Our trip started in the capital city of Reykjavik, which is home to 230,000 of Iceland’s total 350,000 inhabitants. The best thing that we did was to visit the Icelandic National Museum on our first day in Rekjavik. This gave us an understanding of Iceland’s history, geology, economy, and politics, which made the rest of the trip much more interesting, since we understood much more than if we had not visited the museum.
Our three nights in Reykjavik were followed by five days driving the “ring road” which circles the island close to the ocean. Iceland’s interior is mostly barren and completely uninhabited. It may seem strange, but the place that Iceland reminds me most of is the big island of Hawaii. Both islands have active volcanos with multiple miles-long lava flows on top of each other. The older flows are covered with moss. The more recent ones are jagged and devoid of vegetation. I learned that the earliest basic rock layers in Iceland are “only” two and a half million years old. Since the earth is four billion years old, Iceland is a relatively new land mass. The boundary between the European and the American continental plates runs through the island, giving rise to numerous volcanos and hot springs. This enables Iceland to use its geothermal energy for heating the city of Reykjavik, as well as providing cheap electricity to the extreme energy demands of aluminum factories, which are one of Iceland’s primary industries.
Iceland’s first settlers arrived in the tenth century, at which time there were large forests. Over the next few centuries, all the trees were cut, either for building or to be burned as fuel to help the people survive the cold winters. (Easter Island in the Pacific is another example of an island on which all the trees were consumed, one of the world’s first confirmed human-caused ecological disasters.) New stands of trees are being planted in an attempt to bring back the forests. But it is estimated that it will take over a century to restore the forests to what they were when the first settlers arrived, and reaching that goal will require an extreme effort by the Icelandic government and its citizens.
There is a very special feeling when driving through the barren volcanic landscapes. One is constantly stimulated to imagine the conditions when the island was formed. There were lakes of molten lava many miles wide. Sometimes the boundaries between old and new lava streams are clearly defined. The ice caps are shown as blank white areas on the map. But seeing them from a distance, their size in very impressive, especially considering that during the ice age, Iceland was completely covered by glacial ice, similar to Greenland. All Iceland’s ice, snow, and rain results in countless waterfalls. The larger ones have names, but there are countless (probably thousands) of unnamed smaller waterfalls.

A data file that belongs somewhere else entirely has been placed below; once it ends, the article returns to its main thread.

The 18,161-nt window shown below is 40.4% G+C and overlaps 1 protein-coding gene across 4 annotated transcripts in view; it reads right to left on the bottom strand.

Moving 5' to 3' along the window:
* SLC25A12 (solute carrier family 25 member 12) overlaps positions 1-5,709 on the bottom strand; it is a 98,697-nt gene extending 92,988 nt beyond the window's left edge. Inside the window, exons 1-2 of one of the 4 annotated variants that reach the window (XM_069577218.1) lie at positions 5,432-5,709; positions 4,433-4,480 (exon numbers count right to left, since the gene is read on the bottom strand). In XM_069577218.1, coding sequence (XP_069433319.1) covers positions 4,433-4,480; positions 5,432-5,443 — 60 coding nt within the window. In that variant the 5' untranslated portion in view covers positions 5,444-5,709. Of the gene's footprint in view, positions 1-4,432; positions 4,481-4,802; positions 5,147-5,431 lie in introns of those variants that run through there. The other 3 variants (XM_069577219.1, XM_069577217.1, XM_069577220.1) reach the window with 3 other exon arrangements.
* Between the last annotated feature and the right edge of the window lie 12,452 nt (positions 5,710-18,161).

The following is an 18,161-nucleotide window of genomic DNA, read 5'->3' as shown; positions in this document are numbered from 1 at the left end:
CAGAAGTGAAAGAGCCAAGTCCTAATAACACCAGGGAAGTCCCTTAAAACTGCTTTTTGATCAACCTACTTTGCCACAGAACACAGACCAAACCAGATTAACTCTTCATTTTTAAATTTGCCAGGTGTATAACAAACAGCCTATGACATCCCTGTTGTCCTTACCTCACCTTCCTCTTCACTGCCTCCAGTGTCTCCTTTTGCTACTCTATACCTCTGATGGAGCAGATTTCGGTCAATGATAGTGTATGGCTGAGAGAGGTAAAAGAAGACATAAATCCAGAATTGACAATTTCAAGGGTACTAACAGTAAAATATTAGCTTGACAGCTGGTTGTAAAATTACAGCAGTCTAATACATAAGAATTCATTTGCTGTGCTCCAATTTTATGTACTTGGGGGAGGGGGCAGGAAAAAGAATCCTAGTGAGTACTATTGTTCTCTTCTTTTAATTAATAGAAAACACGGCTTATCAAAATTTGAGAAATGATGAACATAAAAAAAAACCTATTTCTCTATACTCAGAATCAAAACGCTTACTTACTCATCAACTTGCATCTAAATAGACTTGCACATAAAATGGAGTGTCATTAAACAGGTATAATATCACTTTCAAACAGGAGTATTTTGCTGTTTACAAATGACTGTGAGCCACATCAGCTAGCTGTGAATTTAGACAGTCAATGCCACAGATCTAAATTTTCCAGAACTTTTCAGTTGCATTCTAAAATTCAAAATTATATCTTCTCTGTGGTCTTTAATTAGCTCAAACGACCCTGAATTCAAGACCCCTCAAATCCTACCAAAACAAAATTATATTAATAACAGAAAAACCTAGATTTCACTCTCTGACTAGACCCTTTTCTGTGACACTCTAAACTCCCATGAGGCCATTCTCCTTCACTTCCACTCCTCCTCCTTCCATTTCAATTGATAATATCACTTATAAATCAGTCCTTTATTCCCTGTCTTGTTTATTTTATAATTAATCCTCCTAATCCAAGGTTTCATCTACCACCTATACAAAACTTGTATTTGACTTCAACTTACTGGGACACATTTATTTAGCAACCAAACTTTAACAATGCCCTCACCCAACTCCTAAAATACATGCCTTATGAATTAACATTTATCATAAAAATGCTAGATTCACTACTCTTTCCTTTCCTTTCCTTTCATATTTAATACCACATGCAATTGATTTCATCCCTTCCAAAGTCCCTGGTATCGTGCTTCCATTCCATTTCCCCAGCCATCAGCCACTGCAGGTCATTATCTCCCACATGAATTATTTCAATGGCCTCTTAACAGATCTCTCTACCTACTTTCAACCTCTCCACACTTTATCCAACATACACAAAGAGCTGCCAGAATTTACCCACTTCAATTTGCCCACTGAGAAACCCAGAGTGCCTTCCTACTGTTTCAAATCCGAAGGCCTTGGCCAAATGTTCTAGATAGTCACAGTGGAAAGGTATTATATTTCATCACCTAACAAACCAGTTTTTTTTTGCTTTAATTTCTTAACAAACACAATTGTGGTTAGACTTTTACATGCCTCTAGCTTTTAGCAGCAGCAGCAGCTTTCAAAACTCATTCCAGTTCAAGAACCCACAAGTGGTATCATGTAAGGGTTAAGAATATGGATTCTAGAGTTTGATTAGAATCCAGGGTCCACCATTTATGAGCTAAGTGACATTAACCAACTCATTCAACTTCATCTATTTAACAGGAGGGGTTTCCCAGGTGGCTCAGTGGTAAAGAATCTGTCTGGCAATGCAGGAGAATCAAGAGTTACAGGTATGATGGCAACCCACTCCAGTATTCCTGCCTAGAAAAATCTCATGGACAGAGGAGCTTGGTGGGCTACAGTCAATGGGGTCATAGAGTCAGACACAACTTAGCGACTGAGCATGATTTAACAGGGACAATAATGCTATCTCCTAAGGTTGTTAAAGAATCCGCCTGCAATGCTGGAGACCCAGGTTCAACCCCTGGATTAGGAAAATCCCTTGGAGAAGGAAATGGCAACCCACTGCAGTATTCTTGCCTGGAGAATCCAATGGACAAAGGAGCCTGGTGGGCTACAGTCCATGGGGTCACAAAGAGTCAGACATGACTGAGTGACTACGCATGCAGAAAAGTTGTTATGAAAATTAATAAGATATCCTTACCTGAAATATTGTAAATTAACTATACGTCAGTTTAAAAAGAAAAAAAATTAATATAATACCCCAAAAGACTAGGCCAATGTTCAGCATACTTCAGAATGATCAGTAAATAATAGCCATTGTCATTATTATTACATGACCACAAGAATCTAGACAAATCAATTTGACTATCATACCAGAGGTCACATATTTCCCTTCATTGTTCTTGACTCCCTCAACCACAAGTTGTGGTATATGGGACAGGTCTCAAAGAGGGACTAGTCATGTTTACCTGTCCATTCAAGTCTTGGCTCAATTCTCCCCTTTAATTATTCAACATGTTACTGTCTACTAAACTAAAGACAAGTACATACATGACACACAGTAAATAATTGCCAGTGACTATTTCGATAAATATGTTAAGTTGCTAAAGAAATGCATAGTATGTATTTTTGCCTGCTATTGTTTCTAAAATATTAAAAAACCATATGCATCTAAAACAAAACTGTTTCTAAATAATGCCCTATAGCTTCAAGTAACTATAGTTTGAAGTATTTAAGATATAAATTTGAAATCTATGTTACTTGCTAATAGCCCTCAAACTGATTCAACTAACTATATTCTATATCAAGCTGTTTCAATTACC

A few short asides:
- Iceland is a completely cashless economy. They still have Icelandic currency. But I never changed money the whole trip, using credit cards for everything.
- There are churches in every village, usually similar in design, and often in spectacular natural settings.
- Most of their vegetables are grown locally in geothermally heated hot-houses. Delicious!
- When I was a child, my mother used to make me take a daily dose of cod liver oil. At the hotel breakfast buffets, Icelandic cod liver oil was available. Theirs is not nearly as distasteful as what my mother made me take. Icelanders take it for vitamins and general health.
- Icelanders are proud of their language. We heard lots of rap music in Icelandic as we drove through the landscapes. But I’m no more fond of Icelandic rap than American rap. A comedian described rap as “four angry guys shouting because the fifth guy with the melody didn’t show up.”
- Because of the Gulf Stream, Iceland is warmer than Boston and much warmer than Minneapolis. Their ice caps and glaciers are shrinking just like everyone else’s.
- The Icelandic road system is excellent. Even the dirt roads are well maintained. In north Iceland, we traveled through mountains in a series of amazing tunnels, the longest of which was six miles long. These tunnels make previously isolated coastal villages more easily accessible.
I highly recommend Iceland as a tourist destination to anyone who loves nature, doesn’t mind cold weather, and who wants to understand the geologic processes through which our continents were formed millions of years ago. Iceland demonstrates the indomitable human spirit that has led humans to survive and thrive in extremely inhospitable areas.
If you made it through the blog above, here is a question about the photo below: Why is the rainbow split/double? This is the natural photo with no Photoshop manipulation. Send me an email if you would like me to explain this unusual phenomenon. Also, I’m interested in hearing what you might think is the explanation for this unusual rainbow. The explanation is actually quite simple and straight-forward, and this sentence might also serve as a hint.